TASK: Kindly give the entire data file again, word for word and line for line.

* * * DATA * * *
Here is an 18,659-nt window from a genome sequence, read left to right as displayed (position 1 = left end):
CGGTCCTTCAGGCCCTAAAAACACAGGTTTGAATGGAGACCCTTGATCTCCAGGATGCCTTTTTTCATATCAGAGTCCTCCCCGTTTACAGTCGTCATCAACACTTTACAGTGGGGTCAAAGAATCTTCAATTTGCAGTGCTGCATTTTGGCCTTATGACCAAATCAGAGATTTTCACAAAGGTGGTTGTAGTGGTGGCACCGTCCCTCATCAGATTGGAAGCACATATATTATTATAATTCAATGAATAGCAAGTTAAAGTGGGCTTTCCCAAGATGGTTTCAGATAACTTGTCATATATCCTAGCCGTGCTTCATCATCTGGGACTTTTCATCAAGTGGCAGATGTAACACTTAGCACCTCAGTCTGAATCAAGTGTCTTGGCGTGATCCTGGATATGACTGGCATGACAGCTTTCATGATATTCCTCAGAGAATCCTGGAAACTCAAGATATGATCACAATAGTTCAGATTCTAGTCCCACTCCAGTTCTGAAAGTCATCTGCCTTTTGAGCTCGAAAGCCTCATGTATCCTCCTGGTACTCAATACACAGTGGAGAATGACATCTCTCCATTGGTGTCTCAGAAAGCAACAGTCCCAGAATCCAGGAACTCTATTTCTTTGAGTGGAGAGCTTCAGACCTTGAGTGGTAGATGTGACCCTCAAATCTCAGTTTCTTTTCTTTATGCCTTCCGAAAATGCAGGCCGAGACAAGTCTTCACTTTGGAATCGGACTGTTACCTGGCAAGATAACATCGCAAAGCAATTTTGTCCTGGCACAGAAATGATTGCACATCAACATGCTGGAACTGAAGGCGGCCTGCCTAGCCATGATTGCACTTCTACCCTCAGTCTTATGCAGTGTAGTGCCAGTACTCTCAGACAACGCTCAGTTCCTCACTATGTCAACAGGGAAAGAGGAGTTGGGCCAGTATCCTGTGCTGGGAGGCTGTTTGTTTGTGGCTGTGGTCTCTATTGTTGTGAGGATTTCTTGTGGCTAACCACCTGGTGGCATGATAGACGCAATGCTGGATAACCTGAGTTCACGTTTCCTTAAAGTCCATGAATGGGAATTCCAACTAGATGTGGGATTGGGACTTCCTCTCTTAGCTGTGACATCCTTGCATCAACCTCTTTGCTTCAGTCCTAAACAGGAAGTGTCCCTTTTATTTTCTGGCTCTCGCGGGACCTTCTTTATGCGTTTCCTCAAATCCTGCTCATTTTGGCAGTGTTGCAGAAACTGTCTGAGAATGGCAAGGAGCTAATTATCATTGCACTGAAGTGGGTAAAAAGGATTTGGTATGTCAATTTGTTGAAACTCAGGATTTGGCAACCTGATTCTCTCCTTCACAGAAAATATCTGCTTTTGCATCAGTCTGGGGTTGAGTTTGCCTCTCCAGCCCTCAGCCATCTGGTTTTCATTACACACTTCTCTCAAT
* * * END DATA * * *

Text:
Here is an 18,659-nt window from a genome sequence, read left to right as displayed (position 1 = left end):
CGGTCCTTCAGGCCCTAAAAACACAGGTTTGAATGGAGACCCTTGATCTCCAGGATGCCTTTTTTCATATCAGAGTCCTCCCCGTTTACAGTCGTCATCAACACTTTACAGTGGGGTCAAAGAATCTTCAATTTGCAGTGCTGCATTTTGGCCTTATGACCAAATCAGAGATTTTCACAAAGGTGGTTGTAGTGGTGGCACCGTCCCTCATCAGATTGGAAGCACATATATTATTATAATTCAATGAATAGCAAGTTAAAGTGGGCTTTCCCAAGATGGTTTCAGATAACTTGTCATATATCCTAGCCGTGCTTCATCATCTGGGACTTTTCATCAAGTGGCAGATGTAACACTTAGCACCTCAGTCTGAATCAAGTGTCTTGGCGTGATCCTGGATATGACTGGCATGACAGCTTTCATGATATTCCTCAGAGAATCCTGGAAACTCAAGATATGATCACAATAGTTCAGATTCTAGTCCCACTCCAGTTCTGAAAGTCATCTGCCTTTTGAGCTCGAAAGCCTCATGTATCCTCCTGGTACTCAATACACAGTGGAGAATGACATCTCTCCATTGGTGTCTCAGAAAGCAACAGTCCCAGAATCCAGGAACTCTATTTCTTTGAGTGGAGAGCTTCAGACCTTGAGTGGTAGATGTGACCCTCAAATCTCAGTTTCTTTTCTTTATGCCTTCCGAAAATGCAGGCCGAGACAAGTCTTCACTTTGGAATCGGACTGTTACCTGGCAAGATAACATCGCAAAGCAATTTTGTCCTGGCACAGAAATGATTGCACATCAACATGCTGGAACTGAAGGCGGCCTGCCTAGCCATGATTGCACTTCTACCCTCAGTCTTATGCAGTGTAGTGCCAGTACTCTCAGACAACGCTCAGTTCCTCACTATGTCAACAGGGAAAGAGGAGTTGGGCCAGTATCCTGTGCTGGGAGGCTGTTTGTTTGTGGCTGTGGTCTCTATTGTTGTGAGGATTTCTTGTGGCTAACCACCTGGTGGCATGATAGACGCAATGCTGGATAACCTGAGTTCACGTTTCCTTAAAGTCCATGAATGGGAATTCCAACTAGATGTGGGATTGGGACTTCCTCTCTTAGCTGTGACATCCTTGCATCAACCTCTTTGCTTCAGTCCTAAACAGGAAGTGTCCCTTTTATTTTCTGGCTCTCGCGGGACCTTCTTTATGCGTTTCCTCAAATCCTGCTCATTTTGGCAGTGTTGCAGAAACTGTCTGAGAATGGCAAGGAGCTAATTATCATTGCACTGAAGTGGGTAAAAAGGATTTGGTATGTCAATTTGTTGAAACTCAGGATTTGGCAACCTGATTCTCTCCTTCACAGAAAATATCTGCTTTTGCATCAGTCTGGGGTTGAGTTTGCCTCTCCAGCCCTCAGCCATCTGGTTTTCATTACACACTTCTCTCAAT